What I Did on my Summer Vacation, Part One

I just spent the past four days in the woods out at Beacon Rock State Park for a wilderness therapy intensive for grad school. It was incredibly rejuvenating in some ways, and very challenging in others. However, I have a much clearer view of what wilderness therapy is, why it isn’t just “wilderness boot camps” like the media portrays (even though many of the teenage participants are there under duress, mainly because it’s a last resort to keep them out of jail/alive–which is a tough controversy we discussed), and how I as a therapist-to-be can incorporate elements of it into my practice as well as help clients figure out whether it may be a viable option for them or their children.

Where a boot camp mentality deals with strictly regimenting teenagers to challenge them through tough hierarchies, rigid scheduling, and pressure to conform to authority, what we learned about are ways to use the challenges that naturally come up during long-term hiking and camping as parallels to challenges the kids face in everyday life. It’s a matter of waiting until the individual participant hits a point where they need support, offering that support, and helping them to learn a better solution of how to deal with challenging situations than what they’ve been doing. They also learn the value of working with others, not through being ordered to do so, but because cooperation helps everyone involved.

We actually incorporated a few of the more common teambuilding techniques in our intensive experience. One of the most important ones for me was meal preparation. We were divided up into three teams of four (twelve students) and each team cooked one of the three meals each day. In order to get it done efficiently and with the limited gear we had, we had to work together–not as one leader telling the rest what to do, but as a quartet working together, adopting or delegating tasks as needed to get things done. There was no competition between the groups (well, other than a round of rock, paper, scissors to determine who did what meal), just shared appreciation for the work that went into the meals. There were other exercises, but this seemingly simple daily ritual really helped to demonstrate to me the difference between being ordered to do something, and doing it for mutual shared benefit and the pleasure that comes from it.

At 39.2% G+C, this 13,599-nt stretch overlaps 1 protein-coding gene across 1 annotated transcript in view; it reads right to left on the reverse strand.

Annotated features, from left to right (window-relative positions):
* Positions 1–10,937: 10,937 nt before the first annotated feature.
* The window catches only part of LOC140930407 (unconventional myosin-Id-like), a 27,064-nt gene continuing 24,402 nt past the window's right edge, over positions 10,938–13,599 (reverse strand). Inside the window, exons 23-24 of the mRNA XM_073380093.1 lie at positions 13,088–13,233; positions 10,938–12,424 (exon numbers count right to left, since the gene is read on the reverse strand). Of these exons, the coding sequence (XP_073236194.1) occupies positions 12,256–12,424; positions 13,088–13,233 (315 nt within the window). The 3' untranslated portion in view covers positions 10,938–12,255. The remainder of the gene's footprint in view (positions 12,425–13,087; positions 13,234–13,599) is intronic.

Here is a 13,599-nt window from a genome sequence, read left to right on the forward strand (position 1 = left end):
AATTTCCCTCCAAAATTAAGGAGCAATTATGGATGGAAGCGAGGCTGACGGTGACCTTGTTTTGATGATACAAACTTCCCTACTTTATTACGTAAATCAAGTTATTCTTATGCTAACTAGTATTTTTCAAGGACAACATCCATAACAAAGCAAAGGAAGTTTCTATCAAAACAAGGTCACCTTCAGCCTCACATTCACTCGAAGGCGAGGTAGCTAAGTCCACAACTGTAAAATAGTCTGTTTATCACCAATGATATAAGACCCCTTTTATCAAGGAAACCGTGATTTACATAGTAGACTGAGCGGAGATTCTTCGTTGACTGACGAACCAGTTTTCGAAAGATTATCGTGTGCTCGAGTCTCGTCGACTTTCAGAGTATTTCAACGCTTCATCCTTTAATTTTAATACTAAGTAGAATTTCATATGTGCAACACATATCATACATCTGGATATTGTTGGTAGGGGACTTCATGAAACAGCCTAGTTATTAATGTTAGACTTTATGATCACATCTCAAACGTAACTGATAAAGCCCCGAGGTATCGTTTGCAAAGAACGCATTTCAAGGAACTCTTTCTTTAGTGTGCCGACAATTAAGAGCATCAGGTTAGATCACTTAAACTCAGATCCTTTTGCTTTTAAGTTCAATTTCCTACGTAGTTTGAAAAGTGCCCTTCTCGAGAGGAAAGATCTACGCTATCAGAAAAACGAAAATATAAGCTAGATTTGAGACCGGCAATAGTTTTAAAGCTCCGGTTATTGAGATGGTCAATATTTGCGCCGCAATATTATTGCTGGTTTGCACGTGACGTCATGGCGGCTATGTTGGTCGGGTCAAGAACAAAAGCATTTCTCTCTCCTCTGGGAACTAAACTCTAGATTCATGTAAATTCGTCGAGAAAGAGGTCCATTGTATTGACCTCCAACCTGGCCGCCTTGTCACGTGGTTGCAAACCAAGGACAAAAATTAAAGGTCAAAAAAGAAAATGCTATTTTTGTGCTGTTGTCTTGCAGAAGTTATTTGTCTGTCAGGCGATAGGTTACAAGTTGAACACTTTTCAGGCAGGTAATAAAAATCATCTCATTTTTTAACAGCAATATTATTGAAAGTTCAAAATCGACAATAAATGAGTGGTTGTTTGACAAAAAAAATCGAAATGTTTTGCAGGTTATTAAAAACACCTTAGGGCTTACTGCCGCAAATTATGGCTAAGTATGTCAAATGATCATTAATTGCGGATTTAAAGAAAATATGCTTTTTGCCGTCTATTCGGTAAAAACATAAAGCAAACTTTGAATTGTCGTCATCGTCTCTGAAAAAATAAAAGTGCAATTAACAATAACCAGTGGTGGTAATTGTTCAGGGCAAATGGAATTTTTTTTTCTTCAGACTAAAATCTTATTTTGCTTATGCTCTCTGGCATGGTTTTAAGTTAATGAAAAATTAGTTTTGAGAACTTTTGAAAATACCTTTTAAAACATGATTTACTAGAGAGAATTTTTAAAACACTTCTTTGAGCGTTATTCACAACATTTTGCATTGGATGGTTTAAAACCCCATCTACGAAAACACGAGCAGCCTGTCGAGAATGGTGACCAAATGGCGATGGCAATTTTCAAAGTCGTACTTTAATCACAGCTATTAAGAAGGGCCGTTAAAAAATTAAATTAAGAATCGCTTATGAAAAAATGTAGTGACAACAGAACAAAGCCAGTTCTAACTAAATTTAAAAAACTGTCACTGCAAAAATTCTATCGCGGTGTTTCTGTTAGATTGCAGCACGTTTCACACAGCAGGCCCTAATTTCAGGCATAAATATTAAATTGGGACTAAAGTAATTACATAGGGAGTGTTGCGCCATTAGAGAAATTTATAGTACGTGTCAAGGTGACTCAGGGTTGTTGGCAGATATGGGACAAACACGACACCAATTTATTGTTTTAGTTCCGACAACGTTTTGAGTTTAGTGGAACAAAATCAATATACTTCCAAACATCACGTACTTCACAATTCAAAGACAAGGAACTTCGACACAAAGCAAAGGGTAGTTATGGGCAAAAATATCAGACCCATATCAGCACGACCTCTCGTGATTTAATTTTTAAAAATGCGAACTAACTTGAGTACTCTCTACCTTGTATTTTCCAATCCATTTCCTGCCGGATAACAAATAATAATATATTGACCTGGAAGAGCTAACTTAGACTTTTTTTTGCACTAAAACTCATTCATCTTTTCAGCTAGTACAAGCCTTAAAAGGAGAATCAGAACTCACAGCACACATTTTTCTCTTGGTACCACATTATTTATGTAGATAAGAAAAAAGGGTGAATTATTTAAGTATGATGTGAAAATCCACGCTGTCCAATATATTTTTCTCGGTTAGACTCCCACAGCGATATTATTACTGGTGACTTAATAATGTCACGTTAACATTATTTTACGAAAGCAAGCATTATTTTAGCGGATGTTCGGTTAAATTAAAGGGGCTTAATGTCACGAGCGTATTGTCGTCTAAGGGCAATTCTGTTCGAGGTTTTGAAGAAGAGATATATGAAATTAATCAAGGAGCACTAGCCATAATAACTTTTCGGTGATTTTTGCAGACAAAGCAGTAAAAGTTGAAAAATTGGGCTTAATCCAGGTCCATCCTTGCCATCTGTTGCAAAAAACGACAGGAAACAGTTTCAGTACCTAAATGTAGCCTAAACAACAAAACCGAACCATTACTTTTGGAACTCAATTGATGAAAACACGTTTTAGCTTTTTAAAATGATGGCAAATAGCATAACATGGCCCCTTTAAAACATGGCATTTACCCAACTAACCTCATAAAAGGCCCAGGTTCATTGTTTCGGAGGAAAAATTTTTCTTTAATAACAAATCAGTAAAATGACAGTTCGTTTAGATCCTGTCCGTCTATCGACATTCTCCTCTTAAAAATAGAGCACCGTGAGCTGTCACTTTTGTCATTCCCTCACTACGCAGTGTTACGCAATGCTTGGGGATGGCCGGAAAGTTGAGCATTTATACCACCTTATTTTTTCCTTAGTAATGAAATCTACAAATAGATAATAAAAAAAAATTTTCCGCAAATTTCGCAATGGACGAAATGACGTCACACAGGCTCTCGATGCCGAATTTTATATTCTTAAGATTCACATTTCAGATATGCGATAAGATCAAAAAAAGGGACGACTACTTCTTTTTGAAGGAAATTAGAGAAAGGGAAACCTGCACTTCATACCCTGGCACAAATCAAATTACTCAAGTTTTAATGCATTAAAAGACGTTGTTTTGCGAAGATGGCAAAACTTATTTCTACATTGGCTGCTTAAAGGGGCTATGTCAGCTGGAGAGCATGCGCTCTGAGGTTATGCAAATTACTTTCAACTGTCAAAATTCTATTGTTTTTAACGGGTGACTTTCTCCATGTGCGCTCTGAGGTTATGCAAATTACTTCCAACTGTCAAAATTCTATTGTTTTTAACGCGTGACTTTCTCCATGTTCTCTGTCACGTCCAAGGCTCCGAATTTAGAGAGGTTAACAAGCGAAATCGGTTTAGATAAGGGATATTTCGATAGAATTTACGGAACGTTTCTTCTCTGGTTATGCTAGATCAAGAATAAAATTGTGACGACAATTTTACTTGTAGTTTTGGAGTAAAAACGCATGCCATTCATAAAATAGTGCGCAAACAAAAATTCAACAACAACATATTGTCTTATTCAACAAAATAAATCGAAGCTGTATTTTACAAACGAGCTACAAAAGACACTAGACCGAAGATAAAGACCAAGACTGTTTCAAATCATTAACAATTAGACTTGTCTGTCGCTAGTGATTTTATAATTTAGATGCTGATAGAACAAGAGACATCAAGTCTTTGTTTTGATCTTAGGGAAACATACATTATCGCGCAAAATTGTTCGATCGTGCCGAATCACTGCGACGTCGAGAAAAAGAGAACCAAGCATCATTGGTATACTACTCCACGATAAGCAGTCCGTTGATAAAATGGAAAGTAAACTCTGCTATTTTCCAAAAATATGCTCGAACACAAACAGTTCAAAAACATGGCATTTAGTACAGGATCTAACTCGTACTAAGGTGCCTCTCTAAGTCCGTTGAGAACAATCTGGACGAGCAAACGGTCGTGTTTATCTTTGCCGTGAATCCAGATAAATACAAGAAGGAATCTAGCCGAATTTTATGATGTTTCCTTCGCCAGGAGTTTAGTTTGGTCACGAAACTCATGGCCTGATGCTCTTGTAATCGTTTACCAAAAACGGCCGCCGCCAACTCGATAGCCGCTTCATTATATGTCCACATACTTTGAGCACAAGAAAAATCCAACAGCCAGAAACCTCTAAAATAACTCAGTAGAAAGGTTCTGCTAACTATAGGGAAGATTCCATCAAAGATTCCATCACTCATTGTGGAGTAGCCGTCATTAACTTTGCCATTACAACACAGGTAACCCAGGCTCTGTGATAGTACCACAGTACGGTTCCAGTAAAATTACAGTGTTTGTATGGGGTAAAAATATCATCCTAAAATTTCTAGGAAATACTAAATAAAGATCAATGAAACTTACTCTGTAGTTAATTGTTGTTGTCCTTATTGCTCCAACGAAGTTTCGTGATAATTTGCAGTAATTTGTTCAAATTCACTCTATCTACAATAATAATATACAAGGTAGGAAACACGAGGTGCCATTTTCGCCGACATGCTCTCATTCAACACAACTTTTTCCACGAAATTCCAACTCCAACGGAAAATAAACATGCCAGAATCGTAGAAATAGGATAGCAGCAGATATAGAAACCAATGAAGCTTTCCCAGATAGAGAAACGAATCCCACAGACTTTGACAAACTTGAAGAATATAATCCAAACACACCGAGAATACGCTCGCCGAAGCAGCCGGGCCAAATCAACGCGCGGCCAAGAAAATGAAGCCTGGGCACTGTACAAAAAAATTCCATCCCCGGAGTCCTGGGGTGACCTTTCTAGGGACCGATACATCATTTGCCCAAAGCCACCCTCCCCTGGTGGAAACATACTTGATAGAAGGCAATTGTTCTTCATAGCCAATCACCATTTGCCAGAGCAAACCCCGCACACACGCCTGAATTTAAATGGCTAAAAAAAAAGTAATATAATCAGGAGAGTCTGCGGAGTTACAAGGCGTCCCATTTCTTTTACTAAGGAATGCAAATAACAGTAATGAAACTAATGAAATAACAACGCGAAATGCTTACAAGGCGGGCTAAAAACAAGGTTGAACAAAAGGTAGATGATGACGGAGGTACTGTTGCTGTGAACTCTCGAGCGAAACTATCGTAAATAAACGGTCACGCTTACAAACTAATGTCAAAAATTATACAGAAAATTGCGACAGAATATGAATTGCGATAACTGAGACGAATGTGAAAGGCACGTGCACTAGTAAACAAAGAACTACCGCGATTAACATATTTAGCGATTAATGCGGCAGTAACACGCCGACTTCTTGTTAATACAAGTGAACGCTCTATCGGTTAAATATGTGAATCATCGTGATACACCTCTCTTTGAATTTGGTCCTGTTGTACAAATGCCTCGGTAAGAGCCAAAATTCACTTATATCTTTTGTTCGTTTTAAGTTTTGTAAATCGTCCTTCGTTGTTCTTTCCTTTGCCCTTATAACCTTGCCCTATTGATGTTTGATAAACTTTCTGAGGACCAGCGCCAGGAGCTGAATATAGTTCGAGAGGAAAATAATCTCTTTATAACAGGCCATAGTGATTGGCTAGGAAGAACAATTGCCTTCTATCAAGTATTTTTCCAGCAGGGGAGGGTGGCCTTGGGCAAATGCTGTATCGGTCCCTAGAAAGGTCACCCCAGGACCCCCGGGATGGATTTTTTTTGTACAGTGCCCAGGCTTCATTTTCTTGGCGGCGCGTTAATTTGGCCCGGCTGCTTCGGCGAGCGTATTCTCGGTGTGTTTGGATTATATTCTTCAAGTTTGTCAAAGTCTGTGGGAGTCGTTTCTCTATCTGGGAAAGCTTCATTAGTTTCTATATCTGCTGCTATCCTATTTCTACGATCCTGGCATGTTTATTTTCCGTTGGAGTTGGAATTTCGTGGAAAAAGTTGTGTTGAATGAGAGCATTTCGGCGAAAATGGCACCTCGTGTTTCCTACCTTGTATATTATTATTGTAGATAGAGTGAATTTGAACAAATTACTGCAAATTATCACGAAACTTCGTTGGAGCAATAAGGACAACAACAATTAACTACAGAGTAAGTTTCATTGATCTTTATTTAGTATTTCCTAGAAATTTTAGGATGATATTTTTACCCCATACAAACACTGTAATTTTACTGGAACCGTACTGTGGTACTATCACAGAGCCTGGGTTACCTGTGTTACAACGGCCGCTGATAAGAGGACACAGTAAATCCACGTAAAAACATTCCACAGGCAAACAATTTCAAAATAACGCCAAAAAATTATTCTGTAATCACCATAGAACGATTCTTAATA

Anyway, there was a lot more to the formal educational portion of the experience, but I wanted to explore a few things that happened that are relevant to the spiritual aspects of what happened. This is one of two posts that will cover that.

This one deals with a drawing that I did as a bit of art therapy in one of our exercises. We were asked to draw the various influences–media, cultural, spiritual, experiential, etc.–that contributed to our understanding of the word “wilderness”. I ended up drawing an open book near the bottom of the page. Above it there were pictures of lots of wild animals, wolves, elk, foxes, etc., and lots of trees and ferns. Below the book, in a very small space, were the small animals I had encountered a lot in my childhood and beyond–songbirds, snakes, rodents, etc.

What this spoke to was my actual experiences with wilderness, which aren’t very many. I grew up in a family that didn’t hike or camp. And since I didn’t have much in the way of friends growing up, I didn’t really have anyone to take me out to the woods with their families. As for Girl Scouts? Forget it. My troop leaders’ idea of “camping” was having us all sleep in sleeping bags on the floor of an old commercial bakery, where the only wildlife was the cockroaches. So this led to a life completely devoid of camping until my twenties. Seriously.

Living in the Pacific Northwest has made me really self-conscious of this fact. A lot of people here are avid hikers and campers, and not just the kind that park a camper somewhere and walk down the paved road in the middle of the campground. We’re talking through-hikers on the Pacific Crest Trail, and those who can take a single backpack into the woods and stay for a few days, no problem. I really envy them, though people have been really awesome about helping me get up to speed.

Anyway, one thing that I realized as I was making this drawing was that I got my early conception of the wilderness primarily from books. As a child, I must have read Jack London’s White Fang and The Call of the Wild countless times. London, of course, described the Arctic regions in very stark, manly-man, eat or be eaten terms. So that informed a lot of my understanding of wilderness growing up–which just made me even more attracted to it, especially since I mainly had yards and open lots as my substitute for wilderness (and which I still found endlessly fascinating).

And as I got older, and I continued to have really limited access to anything but generic suburbs, I found more and more that I formulated my understanding through books. In a lot of ways being a nerdy little bookworm helped me out a lot. However, I often substituted the map for the territory to the point that I often didn’t realize the difference. I ended up with a lot of abstracts based on not a lot of actual experience.

In some ways I wonder how much my spirituality is based more on the abstracts I’ve constructed. As I’ve finally been able to start fleshing out my experiences, it’s been sobering to see just how much I haven’t been in contact with the natural world. My increased exposure has changed my spirituality quite a bit. I’m finding more ways to ground my beliefs in my experiences, a good example of this is more work with local totems like Scrub Jay. And admittedly I’m pretty embarrassed about the fact that I’ve never seen my primary totem, Gray Wolf, in the wild, even if it’s mainly because I haven’t been in places where I’ve had that opportunity open to me.